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Do I need an arbitration clause in my contracts?

On Behalf of | Apr 29, 2024 | Contract Law

Good contracts increase the chance of a successful construction project. You put a lot of time and effort into your contract language to ensure you are protected in the event of a dispute.

As you negotiate and draft your contracts, you wonder if you need an arbitration clause. Arbitration clauses are common in many construction contracts.

What is an arbitration clause?

An arbitration clause requires you and the other party to participate in arbitration to attempt to resolve any disputes. Arbitration is an alternative to heading straight into court when a dispute occurs.

Although arbitration takes place out of the courtroom, it is still a formal process that can feel much like a trial. You present arguments and evidence to an arbitrator. The arbitrator is a neutral third-party who listens to each side and issues a ruling.

Placing an arbitration clause into your construction contracts means you and the other party agree to arbitrate a dispute before going to court. A good arbitration clause lists the types of disputes you agree to arbitrate, where you will arbitrate and any other rules that may apply.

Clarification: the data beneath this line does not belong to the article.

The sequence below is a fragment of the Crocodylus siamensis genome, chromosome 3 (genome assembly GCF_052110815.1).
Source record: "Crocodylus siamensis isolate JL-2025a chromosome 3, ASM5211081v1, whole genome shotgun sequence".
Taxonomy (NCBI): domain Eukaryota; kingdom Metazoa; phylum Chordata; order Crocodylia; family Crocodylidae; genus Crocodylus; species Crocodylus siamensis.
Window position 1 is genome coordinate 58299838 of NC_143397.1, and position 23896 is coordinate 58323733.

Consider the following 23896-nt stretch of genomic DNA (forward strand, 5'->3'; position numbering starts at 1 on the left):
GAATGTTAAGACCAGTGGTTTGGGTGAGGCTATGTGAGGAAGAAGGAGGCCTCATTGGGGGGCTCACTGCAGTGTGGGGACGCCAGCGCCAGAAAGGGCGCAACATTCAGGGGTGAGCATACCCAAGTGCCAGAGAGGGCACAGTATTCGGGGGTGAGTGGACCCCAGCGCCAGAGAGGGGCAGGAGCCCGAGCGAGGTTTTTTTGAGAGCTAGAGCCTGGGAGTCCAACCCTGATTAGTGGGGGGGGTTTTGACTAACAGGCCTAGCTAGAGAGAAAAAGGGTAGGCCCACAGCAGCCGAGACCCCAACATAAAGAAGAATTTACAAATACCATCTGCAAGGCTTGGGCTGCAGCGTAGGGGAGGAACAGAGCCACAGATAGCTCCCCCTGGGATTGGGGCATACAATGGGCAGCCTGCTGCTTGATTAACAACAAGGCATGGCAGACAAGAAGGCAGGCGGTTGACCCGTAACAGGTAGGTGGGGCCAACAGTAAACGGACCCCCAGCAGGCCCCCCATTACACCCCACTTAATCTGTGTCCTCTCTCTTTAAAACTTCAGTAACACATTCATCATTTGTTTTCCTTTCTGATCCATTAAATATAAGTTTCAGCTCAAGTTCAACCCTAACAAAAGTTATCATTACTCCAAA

Pros and cons of an arbitration clause

Arbitration protects confidentiality since arbitrations are typically not part of a public record. It is also generally less costly than courtroom litigation and saves time since you will likely receive an arbitration date long before a court date.

Additionally, arbitration is helpful if you value preserving relationships since both parties usually feel more satisfied with the outcome.

Depending on your situation, arbitration might not always be the best option. Only parties listed in the arbitration clause must arbitrate.

Many construction disputes involve more than just two parties. This sometimes happens in cases involving construction defects. Contractors might be required to arbitrate without the involvement of other parties who may be potentially liable.

Arbitrators are not judges

Additionally, arbitrators are not required to follow the same rules of evidence or law as courtroom judges.

They are generally interested in seeing a fair outcome, which usually involves being fair to both parties. If the law is on your side, this might not be what you want.